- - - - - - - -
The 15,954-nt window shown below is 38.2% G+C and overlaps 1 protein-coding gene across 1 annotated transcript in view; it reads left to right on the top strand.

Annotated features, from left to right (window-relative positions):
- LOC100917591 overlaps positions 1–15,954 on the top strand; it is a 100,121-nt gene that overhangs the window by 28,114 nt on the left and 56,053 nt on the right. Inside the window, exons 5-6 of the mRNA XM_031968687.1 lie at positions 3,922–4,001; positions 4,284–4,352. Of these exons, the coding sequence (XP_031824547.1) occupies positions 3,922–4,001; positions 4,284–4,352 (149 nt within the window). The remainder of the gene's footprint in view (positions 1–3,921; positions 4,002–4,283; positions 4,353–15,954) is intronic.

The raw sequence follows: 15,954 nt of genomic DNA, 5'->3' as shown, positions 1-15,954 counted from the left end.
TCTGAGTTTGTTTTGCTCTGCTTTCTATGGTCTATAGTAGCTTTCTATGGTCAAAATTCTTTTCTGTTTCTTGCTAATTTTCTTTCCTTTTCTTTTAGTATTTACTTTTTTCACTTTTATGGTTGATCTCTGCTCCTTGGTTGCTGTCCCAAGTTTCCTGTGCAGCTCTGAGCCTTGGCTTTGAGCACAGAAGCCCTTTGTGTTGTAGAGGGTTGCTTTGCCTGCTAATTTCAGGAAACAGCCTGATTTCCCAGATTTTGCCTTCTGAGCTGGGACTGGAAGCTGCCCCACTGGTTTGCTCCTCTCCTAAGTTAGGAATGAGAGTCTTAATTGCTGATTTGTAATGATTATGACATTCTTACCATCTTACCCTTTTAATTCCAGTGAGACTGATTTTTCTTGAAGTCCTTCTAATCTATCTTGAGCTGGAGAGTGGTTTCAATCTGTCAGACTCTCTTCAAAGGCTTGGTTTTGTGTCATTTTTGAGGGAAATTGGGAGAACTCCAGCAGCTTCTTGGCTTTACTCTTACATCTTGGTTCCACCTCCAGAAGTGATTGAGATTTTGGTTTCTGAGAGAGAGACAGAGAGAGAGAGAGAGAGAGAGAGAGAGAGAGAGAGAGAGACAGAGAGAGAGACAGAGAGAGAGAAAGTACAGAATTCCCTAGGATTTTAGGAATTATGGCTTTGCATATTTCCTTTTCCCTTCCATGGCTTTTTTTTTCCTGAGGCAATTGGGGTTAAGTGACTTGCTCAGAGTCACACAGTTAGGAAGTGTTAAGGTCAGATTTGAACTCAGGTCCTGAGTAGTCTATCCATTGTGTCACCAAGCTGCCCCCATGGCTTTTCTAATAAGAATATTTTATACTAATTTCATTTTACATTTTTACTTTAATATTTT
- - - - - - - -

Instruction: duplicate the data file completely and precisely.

The 15,954-nt window shown below is 38.2% G+C and overlaps 1 protein-coding gene across 1 annotated transcript in view; it reads left to right on the top strand.

Annotated features, from left to right (window-relative positions):
- LOC100917591 overlaps positions 1–15,954 on the top strand; it is a 100,121-nt gene that overhangs the window by 28,114 nt on the left and 56,053 nt on the right. Inside the window, exons 5-6 of the mRNA XM_031968687.1 lie at positions 3,922–4,001; positions 4,284–4,352. Of these exons, the coding sequence (XP_031824547.1) occupies positions 3,922–4,001; positions 4,284–4,352 (149 nt within the window). The remainder of the gene's footprint in view (positions 1–3,921; positions 4,002–4,283; positions 4,353–15,954) is intronic.

The raw sequence follows: 15,954 nt of genomic DNA, 5'->3' as shown, positions 1-15,954 counted from the left end.
TCTGAGTTTGTTTTGCTCTGCTTTCTATGGTCTATAGTAGCTTTCTATGGTCAAAATTCTTTTCTGTTTCTTGCTAATTTTCTTTCCTTTTCTTTTAGTATTTACTTTTTTCACTTTTATGGTTGATCTCTGCTCCTTGGTTGCTGTCCCAAGTTTCCTGTGCAGCTCTGAGCCTTGGCTTTGAGCACAGAAGCCCTTTGTGTTGTAGAGGGTTGCTTTGCCTGCTAATTTCAGGAAACAGCCTGATTTCCCAGATTTTGCCTTCTGAGCTGGGACTGGAAGCTGCCCCACTGGTTTGCTCCTCTCCTAAGTTAGGAATGAGAGTCTTAATTGCTGATTTGTAATGATTATGACATTCTTACCATCTTACCCTTTTAATTCCAGTGAGACTGATTTTTCTTGAAGTCCTTCTAATCTATCTTGAGCTGGAGAGTGGTTTCAATCTGTCAGACTCTCTTCAAAGGCTTGGTTTTGTGTCATTTTTGAGGGAAATTGGGAGAACTCCAGCAGCTTCTTGGCTTTACTCTTACATCTTGGTTCCACCTCCAGAAGTGATTGAGATTTTGGTTTCTGAGAGAGAGACAGAGAGAGAGAGAGAGAGAGAGAGAGAGAGAGAGAGAGAGACAGAGAGAGAGACAGAGAGAGAGAAAGTACAGAATTCCCTAGGATTTTAGGAATTATGGCTTTGCATATTTCCTTTTCCCTTCCATGGCTTTTTTTTTCCTGAGGCAATTGGGGTTAAGTGACTTGCTCAGAGTCACACAGTTAGGAAGTGTTAAGGTCAGATTTGAACTCAGGTCCTGAGTAGTCTATCCATTGTGTCACCAAGCTGCCCCCATGGCTTTTCTAATAAGAATATTTTATACTAATTTCATTTTACATTTTTACTTTAATATTTT